Role of nonneutralizing antibodies in vaccines and/or HIV infected individuals


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Abstract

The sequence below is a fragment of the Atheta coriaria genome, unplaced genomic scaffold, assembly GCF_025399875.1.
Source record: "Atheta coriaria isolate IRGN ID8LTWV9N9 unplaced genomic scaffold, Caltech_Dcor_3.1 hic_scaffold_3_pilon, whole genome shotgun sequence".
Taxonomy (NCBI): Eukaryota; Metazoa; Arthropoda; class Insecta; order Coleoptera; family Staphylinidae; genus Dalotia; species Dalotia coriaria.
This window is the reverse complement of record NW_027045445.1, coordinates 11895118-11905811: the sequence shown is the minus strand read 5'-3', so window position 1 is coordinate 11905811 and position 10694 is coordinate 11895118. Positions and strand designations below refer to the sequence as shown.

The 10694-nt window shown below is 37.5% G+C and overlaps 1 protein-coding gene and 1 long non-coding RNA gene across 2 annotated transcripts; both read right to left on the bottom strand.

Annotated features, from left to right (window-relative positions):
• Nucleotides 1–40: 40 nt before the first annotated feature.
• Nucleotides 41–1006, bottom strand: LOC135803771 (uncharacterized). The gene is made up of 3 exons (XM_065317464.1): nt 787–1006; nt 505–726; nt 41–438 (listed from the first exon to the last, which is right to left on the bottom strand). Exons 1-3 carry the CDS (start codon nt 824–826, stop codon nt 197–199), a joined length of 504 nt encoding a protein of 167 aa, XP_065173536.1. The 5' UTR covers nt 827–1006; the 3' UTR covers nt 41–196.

Purpose of reviewIncreased body of evidence gathered over time indicate that antibodies are capable of many inhibitory mechanisms, virus neutralization being just one of them. Nonneutralizing antibodyactivities interfering with HIV replication can also lead to a decrease in viral load and even in-vivo protection.Recent findingsIt was previously believed that neutralizing antibodies can achieve sterilizing protection mainly by using their neutralization capacities against the infecting virus directly at the portal of virus entry. Recent findings show that protection can be obtained by neutralizing antibodiesat distal sites of virus challenge. In this case, foci of virus infection that escaped from initial inhibition of virus are eliminated presumably by additional nonneutralizing antibody activities. These data inexorably strengthen the diverse functions of antibodies and broaden their role as antiviral mediator.SummaryThe review summarizes the current knowledge and the difficulties to encompass the numerous functions of antibodies. A complete understanding of the various facets of antibody functions is required to efficiently induce them via next-generation vaccine design.

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